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This time, we’re looking into ‘negative equity’, how it can make you feel trapped in your home, how it can occur, and what you can do about it.
Let’s get started by finding out more about negative equity.
Put simply, negative equity is when your property is worth less than the remaining value of your mortgage.
Fortunately, yes, there is a way. ‘Equity’ is another term for the value of your property that you own. To calculate your equity, you’ll need to know both of these:
By subtracting the mortgage amount from the current market value of your property, you’ll have an answer and that will be the amount of equity that you have in your property.
One of the most common reasons for people finding themselves in negative equity is due to falling house prices. At times when house prices go down, the number of properties that are deemed to be in negative equity will usually increase. This can be a problem for homeowners during a recession because house prices can drop dramatically.
Another common cause for negative equity can be interest-only mortgages. With these types of mortgages, you only ever pay the interest on the amount you borrow, rather than repaying the mortgage sum each month. The total amount you owe is repaid at the end of the mortgage. It’s due to homeowners not paying off their mortgage amount that means they’re not building equity in a property, so a decrease in property prices puts them at a high risk of being in negative equity.
A third way for people to find themselves in negative equity is when they’ve used equity release and the interest charged on the equity release surpasses the value of the property, meaning the homeowner owes more than the property is worth.
A real-life example of this was reported by ThisIsMoney in September 2021 when they explained that widow Jane Horton was handed a settlement figure of £996,572 after taking out a £384,000 equity release loan with her late husband in 2008. The figure included more than £500,000 of interest charges and a £96,000 early exit penalty fee.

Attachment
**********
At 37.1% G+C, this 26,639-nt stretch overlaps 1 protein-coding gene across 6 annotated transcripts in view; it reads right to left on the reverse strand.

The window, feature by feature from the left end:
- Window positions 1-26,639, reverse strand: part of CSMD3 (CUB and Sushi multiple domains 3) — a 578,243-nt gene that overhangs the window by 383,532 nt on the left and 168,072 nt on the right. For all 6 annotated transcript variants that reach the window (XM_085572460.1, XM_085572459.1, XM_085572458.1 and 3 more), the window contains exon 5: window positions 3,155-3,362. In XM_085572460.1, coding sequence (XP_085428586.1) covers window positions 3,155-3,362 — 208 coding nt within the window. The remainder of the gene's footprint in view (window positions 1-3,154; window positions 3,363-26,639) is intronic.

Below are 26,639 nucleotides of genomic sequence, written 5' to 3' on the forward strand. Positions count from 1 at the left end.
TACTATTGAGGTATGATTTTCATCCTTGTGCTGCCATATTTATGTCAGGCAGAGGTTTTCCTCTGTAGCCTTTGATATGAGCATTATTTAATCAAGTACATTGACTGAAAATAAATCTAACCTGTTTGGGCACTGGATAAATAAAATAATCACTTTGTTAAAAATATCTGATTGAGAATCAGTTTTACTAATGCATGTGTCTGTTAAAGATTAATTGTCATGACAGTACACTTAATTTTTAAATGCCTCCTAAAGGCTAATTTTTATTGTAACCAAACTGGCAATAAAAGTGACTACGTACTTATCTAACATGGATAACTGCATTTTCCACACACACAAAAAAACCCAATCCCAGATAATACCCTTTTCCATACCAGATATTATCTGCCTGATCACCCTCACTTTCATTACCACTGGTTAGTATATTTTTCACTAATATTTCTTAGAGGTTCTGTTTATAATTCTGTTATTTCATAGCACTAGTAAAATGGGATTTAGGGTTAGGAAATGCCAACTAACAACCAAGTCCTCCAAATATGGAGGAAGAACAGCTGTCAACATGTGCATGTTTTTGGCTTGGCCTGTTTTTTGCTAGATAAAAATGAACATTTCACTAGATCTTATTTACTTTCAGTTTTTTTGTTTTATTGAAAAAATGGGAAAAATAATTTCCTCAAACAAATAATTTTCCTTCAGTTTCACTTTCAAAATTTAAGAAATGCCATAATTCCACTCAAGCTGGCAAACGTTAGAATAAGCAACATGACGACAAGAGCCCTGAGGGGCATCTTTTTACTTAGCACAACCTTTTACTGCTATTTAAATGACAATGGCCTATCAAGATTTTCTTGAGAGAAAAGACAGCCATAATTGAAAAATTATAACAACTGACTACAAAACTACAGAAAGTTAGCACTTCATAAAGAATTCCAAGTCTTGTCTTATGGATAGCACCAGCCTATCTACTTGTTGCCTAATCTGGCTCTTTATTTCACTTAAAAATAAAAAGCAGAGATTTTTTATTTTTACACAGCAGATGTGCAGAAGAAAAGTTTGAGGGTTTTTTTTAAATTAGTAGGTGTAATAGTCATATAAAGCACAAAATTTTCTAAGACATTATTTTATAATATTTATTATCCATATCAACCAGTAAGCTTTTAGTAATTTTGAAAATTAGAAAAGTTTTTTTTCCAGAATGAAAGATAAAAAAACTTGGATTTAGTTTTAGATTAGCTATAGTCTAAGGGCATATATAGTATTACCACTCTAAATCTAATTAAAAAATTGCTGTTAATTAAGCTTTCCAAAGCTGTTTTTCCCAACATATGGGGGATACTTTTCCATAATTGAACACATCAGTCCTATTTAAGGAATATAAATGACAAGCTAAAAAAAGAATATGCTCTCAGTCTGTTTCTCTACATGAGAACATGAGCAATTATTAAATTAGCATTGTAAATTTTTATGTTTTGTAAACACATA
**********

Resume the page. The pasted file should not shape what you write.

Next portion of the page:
This is a situation that is most likely to affect the older population. Research from Canada Life – an insurance and financial services company – showed that around a third of UK homeowners aged 55 and over with defined contribution pension savings were planning to release equity from their homes to boost retirement income. The research, which quizzed 506 UK adults with a defined contribution pension (and not yet drawing an income from it) revealed that over-55s with pensions valued above £200,000 were more likely to release equity (42%) than those with pensions valued at less than £200,000 (27%).
If you have used equity release, check the details to see if you are able to move the loan to a new property. You’ll also want to confirm if there is a ‘no negative equity’ guarantee. Without this, your beneficiaries could find that there is still money to be owed, even after your property has been sold.
The first thing to do is keep calm and think about the future. If the amount by which you’re in negative equity is a relatively small amount, it may well be the case that house prices climb and you’ll return to being in positive equity. If you’re not thinking about moving house right away, this is going to be a long-term option.
Alternatively, if you can afford to do it, try overpaying on your mortgage. This will help to increase the amount of equity that you have in your home, but be aware that there could be charges for overpayment.